Flipping Items Simultaneously II

The applet below displays a number (N) of small circles in a cyclic arrangement. All the circles are red, but one, which is blue. When you click on a circle then M successive circles starting with this one clockwise change their color: from red to blue and vice versa. The question is, Is it possible after a number of such moves to arrive at the situation where all the circles are red, except the one pointed to by a small arrow? This one must be blue.


This applet requires Sun's Java VM 2 which your browser may perceive as a popup. Which it is not. If you want to see the applet work, visit Sun's website at http://www.java.com/en/download/index.jsp, download and install Java VM and enjoy the applet.


What if applet does not run?

The original puzzle [Mathematical Circles, pp. 127-128] stated for N = 12 and M = 3, 4, 6 has negative solution. The solution is outlined below.

But the problem begs for a generalization: what can be said about other pairs of M and N?

References

  1. D. Fomin, S. Genkin, I. Itenberg, Mathematical Circles (Russian Experience), AMS, 1996

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Copyright © 1996-2017 Alexander Bogomolny


This applet requires Sun's Java VM 2 which your browser may perceive as a popup. Which it is not. If you want to see the applet work, visit Sun's website at http://www.java.com/en/download/index.jsp, download and install Java VM and enjoy the applet.


What if applet does not run?

Assume M divides N. Then the answer to the question is in negative. To see why, check the "Solution helper" box. Some of the circles will get a green "kernel" at their center. The group of the marked circles has an interesting property: among any M successive circles there are exactly 2 marked circles. Note also that the original blue circle is marked, while the target circle pointed to by the arrow is not. This is a crucial observation.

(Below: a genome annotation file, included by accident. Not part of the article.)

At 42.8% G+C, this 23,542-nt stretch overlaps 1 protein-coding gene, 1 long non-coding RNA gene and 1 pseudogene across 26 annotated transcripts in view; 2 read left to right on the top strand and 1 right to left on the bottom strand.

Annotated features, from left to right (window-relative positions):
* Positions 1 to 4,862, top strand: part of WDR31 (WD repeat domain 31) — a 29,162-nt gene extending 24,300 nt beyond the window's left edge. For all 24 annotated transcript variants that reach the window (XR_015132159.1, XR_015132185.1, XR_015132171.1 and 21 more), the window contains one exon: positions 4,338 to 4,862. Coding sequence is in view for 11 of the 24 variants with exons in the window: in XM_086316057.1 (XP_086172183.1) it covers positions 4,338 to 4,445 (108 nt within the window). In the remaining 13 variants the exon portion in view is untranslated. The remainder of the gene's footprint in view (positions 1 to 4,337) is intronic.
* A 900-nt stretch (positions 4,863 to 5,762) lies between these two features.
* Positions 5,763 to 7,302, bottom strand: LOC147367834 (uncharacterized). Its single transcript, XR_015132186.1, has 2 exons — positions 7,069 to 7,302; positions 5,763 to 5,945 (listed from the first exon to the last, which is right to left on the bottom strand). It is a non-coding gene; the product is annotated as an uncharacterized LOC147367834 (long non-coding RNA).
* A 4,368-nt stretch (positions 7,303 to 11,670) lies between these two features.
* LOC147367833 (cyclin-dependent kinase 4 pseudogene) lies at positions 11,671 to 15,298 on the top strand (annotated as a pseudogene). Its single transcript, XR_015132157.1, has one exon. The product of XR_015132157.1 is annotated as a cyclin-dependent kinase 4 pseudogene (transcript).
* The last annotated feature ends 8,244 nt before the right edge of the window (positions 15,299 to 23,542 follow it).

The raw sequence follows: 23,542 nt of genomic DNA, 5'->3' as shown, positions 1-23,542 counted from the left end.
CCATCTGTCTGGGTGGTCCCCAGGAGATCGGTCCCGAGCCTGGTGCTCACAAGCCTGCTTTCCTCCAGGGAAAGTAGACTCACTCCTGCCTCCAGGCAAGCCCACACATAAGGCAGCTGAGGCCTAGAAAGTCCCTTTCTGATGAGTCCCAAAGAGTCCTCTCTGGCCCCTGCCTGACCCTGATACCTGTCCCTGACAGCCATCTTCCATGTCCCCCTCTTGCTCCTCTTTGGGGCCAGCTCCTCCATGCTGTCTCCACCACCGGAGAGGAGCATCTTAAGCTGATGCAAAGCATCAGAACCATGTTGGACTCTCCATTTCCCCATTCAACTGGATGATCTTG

Imagine that the red circles have been replaced with the number one 1 and the blue circles with -1. At the outset, the product of all the numbers in the marked group is -1. Since on every step exactly 2 marked circles are affected, the product of the numbers in the marked circles always remain one. This is an invariant of the problem.

If the problem had a positive solution, we would have all the marked circles red, so that the product of the numbers in the marked circles would be 1. Which is, as we just seen, is not possible.


  1. Merlin's Magic Squares
  2. Merlin Magic Square Game
  3. Lights Out: an interactive gizmo
  4. Mini Lights Out
  5. Flipping Items Simultaneously
  6. Flipping Items Simultaneously II

|Activities| |Contact| |Front page| |Contents| |Algebra| |Eye opener| |Store|

Copyright © 1996-2017 Alexander Bogomolny

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